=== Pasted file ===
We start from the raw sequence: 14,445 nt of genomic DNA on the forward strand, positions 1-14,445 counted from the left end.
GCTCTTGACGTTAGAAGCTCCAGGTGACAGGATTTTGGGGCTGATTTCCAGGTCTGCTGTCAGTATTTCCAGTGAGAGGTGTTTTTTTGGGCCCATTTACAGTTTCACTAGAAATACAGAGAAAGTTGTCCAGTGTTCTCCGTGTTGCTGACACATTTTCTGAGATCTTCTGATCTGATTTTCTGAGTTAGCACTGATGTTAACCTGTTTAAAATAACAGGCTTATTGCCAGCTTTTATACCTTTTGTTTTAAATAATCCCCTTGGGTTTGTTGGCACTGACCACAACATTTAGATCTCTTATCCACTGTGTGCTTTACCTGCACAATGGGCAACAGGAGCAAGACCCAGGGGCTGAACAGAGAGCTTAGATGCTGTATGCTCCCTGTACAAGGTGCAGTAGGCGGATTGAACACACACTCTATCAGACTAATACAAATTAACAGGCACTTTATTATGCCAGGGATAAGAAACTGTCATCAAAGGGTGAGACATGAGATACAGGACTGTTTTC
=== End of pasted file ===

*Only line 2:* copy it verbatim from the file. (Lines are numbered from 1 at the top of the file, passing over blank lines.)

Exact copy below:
GCTCTTGACGTTAGAAGCTCCAGGTGACAGGATTTTGGGGCTGATTTCCAGGTCTGCTGTCAGTATTTCCAGTGAGAGGTGTTTTTTTGGGCCCATTTACAGTTTCACTAGAAATACAGAGAAAGTTGTCCAGTGTTCTCCGTGTTGCTGACACATTTTCTGAGATCTTCTGATCTGATTTTCTGAGTTAGCACTGATGTTAACCTGTTTAAAATAACAGGCTTATTGCCAGCTTTTATACCTTTTGTTTTAAATAATCCCCTTGGGTTTGTTGGCACTGACCACAACATTTAGATCTCTTATCCACTGTGTGCTTTACCTGCACAATGGGCAACAGGAGCAAGACCCAGGGGCTGAACAGAGAGCTTAGATGCTGTATGCTCCCTGTACAAGGTGCAGTAGGCGGATTGAACACACACTCTATCAGACTAATACAAATTAACAGGCACTTTATTATGCCAGGGATAAGAAACTGTCATCAAAGGGTGAGACATGAGATACAGGACTGTTTTC